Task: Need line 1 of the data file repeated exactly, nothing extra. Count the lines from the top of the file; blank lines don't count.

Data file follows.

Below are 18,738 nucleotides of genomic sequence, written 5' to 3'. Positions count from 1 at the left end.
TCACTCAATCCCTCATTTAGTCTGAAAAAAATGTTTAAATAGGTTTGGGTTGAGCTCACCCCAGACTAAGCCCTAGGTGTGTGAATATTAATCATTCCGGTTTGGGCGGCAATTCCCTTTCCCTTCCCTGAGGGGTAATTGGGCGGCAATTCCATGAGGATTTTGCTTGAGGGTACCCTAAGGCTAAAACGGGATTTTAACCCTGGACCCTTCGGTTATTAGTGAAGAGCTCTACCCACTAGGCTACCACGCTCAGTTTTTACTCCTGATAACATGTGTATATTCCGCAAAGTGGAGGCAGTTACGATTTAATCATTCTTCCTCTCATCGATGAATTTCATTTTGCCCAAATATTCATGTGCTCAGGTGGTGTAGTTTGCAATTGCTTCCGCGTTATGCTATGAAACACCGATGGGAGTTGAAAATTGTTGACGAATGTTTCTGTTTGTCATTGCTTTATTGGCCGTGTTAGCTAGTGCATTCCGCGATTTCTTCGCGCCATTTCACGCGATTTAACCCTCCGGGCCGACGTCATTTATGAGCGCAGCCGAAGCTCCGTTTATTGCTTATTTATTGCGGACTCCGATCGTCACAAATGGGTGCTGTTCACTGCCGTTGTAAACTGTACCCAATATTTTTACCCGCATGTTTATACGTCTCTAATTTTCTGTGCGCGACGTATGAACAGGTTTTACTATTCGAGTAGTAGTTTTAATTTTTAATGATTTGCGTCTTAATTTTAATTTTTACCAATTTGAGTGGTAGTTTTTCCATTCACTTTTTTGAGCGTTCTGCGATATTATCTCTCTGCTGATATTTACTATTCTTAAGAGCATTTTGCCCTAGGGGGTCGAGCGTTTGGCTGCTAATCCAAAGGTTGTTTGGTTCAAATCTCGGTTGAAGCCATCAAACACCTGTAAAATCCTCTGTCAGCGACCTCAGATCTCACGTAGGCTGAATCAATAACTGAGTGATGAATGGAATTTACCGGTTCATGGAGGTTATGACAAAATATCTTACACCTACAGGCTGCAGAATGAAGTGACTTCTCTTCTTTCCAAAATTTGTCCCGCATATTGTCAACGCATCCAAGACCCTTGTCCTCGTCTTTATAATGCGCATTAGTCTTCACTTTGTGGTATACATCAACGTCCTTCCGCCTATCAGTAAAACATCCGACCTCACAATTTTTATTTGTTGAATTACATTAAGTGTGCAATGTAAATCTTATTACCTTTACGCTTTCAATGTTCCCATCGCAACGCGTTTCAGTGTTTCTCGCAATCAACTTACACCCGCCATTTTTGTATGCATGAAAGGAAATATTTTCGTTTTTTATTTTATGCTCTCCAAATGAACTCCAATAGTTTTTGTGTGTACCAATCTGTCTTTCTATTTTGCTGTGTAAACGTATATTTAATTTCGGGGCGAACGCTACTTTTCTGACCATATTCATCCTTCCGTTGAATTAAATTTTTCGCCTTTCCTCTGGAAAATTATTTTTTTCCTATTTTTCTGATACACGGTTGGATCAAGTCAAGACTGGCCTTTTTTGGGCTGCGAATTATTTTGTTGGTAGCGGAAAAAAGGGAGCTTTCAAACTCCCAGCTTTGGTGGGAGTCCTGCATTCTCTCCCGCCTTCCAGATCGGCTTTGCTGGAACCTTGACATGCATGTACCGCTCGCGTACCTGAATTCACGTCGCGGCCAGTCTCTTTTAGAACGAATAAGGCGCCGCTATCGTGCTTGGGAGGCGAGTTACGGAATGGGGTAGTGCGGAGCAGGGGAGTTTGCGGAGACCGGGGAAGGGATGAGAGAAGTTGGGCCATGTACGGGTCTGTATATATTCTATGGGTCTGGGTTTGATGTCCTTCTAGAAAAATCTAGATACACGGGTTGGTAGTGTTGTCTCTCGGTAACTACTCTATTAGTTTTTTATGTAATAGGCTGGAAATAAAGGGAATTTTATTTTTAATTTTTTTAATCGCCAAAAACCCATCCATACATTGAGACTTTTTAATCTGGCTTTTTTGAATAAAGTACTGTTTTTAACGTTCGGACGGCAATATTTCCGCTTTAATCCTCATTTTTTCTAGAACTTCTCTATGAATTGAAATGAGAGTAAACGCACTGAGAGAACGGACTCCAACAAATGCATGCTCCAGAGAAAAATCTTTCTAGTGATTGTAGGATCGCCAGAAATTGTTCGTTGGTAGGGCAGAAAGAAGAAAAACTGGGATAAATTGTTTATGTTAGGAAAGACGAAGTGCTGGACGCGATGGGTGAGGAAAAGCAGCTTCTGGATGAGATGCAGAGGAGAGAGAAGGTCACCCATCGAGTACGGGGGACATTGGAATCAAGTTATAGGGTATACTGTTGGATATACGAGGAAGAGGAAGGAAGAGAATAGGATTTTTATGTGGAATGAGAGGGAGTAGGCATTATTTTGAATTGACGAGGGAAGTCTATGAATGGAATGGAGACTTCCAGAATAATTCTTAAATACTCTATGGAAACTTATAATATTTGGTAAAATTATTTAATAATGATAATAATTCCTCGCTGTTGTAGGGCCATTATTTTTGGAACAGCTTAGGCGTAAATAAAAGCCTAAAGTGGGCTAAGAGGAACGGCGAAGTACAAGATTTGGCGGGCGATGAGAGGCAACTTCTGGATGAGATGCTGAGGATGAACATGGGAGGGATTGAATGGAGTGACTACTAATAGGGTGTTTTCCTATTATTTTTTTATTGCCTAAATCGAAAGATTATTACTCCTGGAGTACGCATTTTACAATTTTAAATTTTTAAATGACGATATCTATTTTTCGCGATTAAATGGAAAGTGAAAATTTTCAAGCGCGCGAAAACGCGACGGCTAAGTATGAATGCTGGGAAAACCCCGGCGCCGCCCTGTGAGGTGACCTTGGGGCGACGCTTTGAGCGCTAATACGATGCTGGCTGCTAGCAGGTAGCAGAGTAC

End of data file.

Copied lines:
Below are 18,738 nucleotides of genomic sequence, written 5' to 3'. Positions count from 1 at the left end.